Tired of waiting for someone to return your email?
Tired of wondering how long you should wait to send it again?
John Genovese has the solution you're looking for.
Genovese is the co-founder of PolitePersistence, a Middletown-based startup that aims to vastly simplify email distribution by enabling users to automate follow-ups when original messages aren't answered.
Here's how it works: The user clicks on the extension and drafts a certain number of follow-up messages, to be released at chosen time intervals, if the recipient does not answer. If the recipient replies, subsequent reminders are deactivated to avoid nagging repeats.
"You can customize for each individual email," Genovese said. "Essentially you're writing your follow-up emails in one shot."
The product is initially targeted for Gmail accounts and potentially for Outlook and other services. The business aims to have the product on the market by December, available on Chrome and Firefox browsers. After two free messages, users can pay $3.99 a month for a year of unlimited service, or $4.99 on a month-to-month basis.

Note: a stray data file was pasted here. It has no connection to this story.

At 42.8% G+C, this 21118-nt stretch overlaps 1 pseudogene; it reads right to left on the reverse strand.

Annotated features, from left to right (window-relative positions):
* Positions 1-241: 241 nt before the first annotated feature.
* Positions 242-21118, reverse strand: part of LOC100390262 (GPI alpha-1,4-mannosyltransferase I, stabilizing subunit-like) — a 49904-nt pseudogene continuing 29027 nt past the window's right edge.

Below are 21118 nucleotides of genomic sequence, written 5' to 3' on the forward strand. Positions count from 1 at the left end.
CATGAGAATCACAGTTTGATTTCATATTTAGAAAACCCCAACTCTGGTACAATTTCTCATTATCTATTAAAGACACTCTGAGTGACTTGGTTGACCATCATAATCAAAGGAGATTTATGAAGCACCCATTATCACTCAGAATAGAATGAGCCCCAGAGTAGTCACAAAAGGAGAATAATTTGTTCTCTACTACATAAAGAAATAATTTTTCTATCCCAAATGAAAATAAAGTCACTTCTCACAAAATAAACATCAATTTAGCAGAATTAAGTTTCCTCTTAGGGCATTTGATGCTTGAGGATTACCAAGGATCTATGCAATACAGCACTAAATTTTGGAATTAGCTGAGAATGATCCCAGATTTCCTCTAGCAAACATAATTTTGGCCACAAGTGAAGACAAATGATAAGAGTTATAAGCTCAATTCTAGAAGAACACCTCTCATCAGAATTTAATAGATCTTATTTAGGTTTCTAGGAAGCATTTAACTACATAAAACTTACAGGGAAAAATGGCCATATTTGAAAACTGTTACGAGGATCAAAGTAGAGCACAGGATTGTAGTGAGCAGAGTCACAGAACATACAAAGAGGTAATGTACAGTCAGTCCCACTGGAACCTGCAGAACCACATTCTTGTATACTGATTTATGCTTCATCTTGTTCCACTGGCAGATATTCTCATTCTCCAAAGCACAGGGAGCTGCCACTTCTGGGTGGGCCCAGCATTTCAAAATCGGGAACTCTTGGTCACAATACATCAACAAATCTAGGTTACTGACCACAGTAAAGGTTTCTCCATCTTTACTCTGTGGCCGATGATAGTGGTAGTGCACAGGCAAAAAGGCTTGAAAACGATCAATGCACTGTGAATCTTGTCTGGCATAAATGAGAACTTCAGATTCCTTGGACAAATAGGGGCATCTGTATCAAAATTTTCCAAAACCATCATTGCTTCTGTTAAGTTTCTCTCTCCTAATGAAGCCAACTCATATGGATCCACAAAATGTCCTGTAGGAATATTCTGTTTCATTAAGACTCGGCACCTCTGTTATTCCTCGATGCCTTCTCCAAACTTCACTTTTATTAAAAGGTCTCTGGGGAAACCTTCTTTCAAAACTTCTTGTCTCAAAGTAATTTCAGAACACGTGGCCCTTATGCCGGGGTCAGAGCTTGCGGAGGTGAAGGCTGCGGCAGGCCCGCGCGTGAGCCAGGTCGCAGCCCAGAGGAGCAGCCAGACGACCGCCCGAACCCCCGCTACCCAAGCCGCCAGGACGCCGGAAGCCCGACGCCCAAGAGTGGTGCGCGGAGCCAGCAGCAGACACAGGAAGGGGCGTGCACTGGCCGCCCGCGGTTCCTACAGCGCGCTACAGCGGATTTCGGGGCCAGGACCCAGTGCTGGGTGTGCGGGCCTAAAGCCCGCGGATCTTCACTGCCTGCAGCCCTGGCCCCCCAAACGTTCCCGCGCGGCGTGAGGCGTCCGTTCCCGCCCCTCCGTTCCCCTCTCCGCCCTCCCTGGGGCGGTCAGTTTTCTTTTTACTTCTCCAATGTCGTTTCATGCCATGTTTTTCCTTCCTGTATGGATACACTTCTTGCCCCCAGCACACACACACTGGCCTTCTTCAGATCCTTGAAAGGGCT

PolitePersistence, founded earlier this year by Genovese and his wife Paula, is targeting three groups who frequently send emails and rely on persistence for answers:
Genovese acknowledges that follow-ups can be perceived as annoying, especially among recipients used to being bombarded with daily emails. He says his business aims at individually tailored messages, not to encourage blasts, which are already limited by Gmail and other providers.
"PolitePersistence was built with the one-on-one relationship in mind," he said.
"It's not made for email marketing, and its not made to send the same email to hundreds of people."
If someone attempts to use PolitePersistence, whose name is not attached to emails users send, as a spam engine, Genovese said they are risking their own reputation.
"We can't control the messages that people send," he said. "PolitePersistence is simply an improved vessel to get your message to your recipient in a way that makes it easy for you to stay on that contact's radar."
Personal experience inspired Genovese to pursue this path.
When volunteering for a nonprofit organization whose job was to help other startup nonprofits get off the ground, Genovese found himself composing up to 300 emails a month intended for potential donors, corporate sponsors and media outlets.
The process became unwieldy.
"The problem was I didn't want to pay for email tech I didn't need with the email marketing guys, nor did I want to set 300 follow-up reminders since I would ultimately have to manually follow up again anyway," Genovese said.
"Hence, PolitePersistence was born."
The business set a goal this year of raising $15,000 in seed capital to fund technical support, which Genovese said it has mostly realized through family, friends and investors.
The company hasn't mapped out long-term revenue projections but hopes to turn a profit in 2014.
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